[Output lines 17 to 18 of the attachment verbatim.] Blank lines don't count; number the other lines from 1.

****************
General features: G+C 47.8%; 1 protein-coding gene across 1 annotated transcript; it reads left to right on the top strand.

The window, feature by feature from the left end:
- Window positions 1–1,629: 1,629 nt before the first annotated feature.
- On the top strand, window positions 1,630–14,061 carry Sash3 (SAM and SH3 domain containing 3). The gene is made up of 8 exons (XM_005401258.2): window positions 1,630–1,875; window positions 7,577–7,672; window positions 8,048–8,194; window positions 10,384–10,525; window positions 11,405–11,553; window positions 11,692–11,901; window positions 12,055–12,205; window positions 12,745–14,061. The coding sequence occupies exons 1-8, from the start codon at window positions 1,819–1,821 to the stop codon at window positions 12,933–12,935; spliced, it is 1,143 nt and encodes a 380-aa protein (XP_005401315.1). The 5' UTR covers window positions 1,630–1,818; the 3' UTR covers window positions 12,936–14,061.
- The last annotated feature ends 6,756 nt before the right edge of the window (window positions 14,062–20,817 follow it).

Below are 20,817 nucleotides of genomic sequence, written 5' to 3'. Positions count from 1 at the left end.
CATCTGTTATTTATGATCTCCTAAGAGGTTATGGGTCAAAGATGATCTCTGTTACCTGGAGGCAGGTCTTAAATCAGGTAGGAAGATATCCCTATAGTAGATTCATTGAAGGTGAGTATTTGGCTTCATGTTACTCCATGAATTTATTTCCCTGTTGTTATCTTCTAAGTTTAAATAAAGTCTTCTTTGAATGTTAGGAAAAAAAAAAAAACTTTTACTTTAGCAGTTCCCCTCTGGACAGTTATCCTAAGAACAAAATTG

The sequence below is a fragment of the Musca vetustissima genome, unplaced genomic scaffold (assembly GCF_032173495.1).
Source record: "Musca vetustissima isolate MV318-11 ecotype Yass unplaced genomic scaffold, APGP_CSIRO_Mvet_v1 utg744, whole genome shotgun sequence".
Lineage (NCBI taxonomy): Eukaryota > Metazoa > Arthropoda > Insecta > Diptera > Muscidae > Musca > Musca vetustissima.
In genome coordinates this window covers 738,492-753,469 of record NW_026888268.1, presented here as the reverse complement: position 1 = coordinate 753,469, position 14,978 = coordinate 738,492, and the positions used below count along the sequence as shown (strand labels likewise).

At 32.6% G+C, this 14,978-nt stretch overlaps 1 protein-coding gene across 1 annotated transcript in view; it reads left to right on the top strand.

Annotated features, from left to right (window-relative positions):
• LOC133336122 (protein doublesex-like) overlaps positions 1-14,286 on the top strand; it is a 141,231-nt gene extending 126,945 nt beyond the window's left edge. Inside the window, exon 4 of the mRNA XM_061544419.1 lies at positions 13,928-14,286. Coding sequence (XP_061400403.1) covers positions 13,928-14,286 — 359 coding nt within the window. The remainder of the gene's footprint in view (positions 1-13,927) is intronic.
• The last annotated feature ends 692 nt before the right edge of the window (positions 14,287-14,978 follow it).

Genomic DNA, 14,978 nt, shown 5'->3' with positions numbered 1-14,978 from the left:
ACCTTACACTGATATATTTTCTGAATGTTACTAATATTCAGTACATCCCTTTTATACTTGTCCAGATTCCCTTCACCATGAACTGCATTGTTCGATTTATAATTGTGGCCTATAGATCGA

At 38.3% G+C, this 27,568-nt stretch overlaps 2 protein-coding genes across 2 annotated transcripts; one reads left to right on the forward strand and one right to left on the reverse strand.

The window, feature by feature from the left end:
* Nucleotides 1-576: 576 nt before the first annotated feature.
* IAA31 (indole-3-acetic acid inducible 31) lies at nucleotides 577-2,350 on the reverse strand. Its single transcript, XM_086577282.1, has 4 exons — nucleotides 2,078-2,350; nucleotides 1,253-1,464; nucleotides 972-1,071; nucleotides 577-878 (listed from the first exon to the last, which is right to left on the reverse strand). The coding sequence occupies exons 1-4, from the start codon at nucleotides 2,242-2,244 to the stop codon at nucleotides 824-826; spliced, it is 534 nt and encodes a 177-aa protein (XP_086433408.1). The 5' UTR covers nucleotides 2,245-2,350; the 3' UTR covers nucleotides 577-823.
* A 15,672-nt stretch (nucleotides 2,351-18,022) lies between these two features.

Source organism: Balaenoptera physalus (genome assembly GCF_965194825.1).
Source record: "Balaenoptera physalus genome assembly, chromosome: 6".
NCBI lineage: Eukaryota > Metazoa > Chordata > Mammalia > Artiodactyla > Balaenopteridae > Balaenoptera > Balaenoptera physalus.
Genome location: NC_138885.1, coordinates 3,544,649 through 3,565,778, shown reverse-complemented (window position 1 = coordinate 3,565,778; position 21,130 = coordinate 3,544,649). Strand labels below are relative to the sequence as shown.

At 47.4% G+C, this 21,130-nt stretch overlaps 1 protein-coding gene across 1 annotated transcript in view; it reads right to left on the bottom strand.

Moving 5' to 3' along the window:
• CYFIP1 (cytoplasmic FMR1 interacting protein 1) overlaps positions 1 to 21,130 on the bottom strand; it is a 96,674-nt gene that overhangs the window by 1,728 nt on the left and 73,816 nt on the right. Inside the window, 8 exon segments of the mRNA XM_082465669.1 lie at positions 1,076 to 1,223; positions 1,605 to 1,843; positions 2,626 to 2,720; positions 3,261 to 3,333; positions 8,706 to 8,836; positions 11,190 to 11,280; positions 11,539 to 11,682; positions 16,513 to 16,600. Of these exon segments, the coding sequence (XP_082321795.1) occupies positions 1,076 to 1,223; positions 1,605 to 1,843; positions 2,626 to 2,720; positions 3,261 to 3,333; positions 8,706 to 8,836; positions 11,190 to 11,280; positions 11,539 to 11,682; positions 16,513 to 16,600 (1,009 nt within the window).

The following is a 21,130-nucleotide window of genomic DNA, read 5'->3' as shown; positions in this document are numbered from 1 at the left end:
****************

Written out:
ACCTTACACTGATATATTTTCTGAATGTTACTAATATTCAGTACATCCCTTTTATACTTGTCCAGATTCCCTTCACCATGAACTGCATTGTTCGATTTATAATTGTGGCCTATAGATCGA

At 38.3% G+C, this 27,568-nt stretch overlaps 2 protein-coding genes across 2 annotated transcripts; one reads left to right on the forward strand and one right to left on the reverse strand.